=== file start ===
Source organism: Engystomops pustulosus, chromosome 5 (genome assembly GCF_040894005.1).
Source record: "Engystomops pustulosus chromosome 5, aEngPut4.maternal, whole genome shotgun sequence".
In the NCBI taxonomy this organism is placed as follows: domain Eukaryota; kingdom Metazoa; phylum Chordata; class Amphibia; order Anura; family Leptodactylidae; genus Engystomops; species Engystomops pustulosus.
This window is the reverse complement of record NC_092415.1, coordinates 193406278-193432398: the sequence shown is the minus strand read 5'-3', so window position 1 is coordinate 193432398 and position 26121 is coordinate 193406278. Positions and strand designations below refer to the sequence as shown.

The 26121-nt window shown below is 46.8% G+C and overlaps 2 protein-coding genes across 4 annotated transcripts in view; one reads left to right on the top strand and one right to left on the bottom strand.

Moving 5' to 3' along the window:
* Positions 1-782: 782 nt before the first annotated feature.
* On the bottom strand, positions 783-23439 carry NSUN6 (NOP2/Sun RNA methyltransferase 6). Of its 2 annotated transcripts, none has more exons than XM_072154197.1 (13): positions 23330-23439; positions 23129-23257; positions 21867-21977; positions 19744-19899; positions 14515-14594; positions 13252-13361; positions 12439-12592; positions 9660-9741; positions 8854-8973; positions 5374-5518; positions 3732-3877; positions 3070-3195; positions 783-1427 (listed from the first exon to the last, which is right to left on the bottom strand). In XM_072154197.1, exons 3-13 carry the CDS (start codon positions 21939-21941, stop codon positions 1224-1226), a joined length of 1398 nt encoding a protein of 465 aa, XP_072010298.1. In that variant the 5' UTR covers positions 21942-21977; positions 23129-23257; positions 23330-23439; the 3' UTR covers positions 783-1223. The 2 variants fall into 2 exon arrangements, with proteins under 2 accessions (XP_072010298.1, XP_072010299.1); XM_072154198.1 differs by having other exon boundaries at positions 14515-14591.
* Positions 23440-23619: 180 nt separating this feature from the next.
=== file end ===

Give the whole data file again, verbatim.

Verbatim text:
Source organism: Engystomops pustulosus, chromosome 5 (genome assembly GCF_040894005.1).
Source record: "Engystomops pustulosus chromosome 5, aEngPut4.maternal, whole genome shotgun sequence".
In the NCBI taxonomy this organism is placed as follows: domain Eukaryota; kingdom Metazoa; phylum Chordata; class Amphibia; order Anura; family Leptodactylidae; genus Engystomops; species Engystomops pustulosus.
This window is the reverse complement of record NC_092415.1, coordinates 193406278-193432398: the sequence shown is the minus strand read 5'-3', so window position 1 is coordinate 193432398 and position 26121 is coordinate 193406278. Positions and strand designations below refer to the sequence as shown.

The 26121-nt window shown below is 46.8% G+C and overlaps 2 protein-coding genes across 4 annotated transcripts in view; one reads left to right on the top strand and one right to left on the bottom strand.

Moving 5' to 3' along the window:
* Positions 1-782: 782 nt before the first annotated feature.
* On the bottom strand, positions 783-23439 carry NSUN6 (NOP2/Sun RNA methyltransferase 6). Of its 2 annotated transcripts, none has more exons than XM_072154197.1 (13): positions 23330-23439; positions 23129-23257; positions 21867-21977; positions 19744-19899; positions 14515-14594; positions 13252-13361; positions 12439-12592; positions 9660-9741; positions 8854-8973; positions 5374-5518; positions 3732-3877; positions 3070-3195; positions 783-1427 (listed from the first exon to the last, which is right to left on the bottom strand). In XM_072154197.1, exons 3-13 carry the CDS (start codon positions 21939-21941, stop codon positions 1224-1226), a joined length of 1398 nt encoding a protein of 465 aa, XP_072010298.1. In that variant the 5' UTR covers positions 21942-21977; positions 23129-23257; positions 23330-23439; the 3' UTR covers positions 783-1223. The 2 variants fall into 2 exon arrangements, with proteins under 2 accessions (XP_072010298.1, XP_072010299.1); XM_072154198.1 differs by having other exon boundaries at positions 14515-14591.
* Positions 23440-23619: 180 nt separating this feature from the next.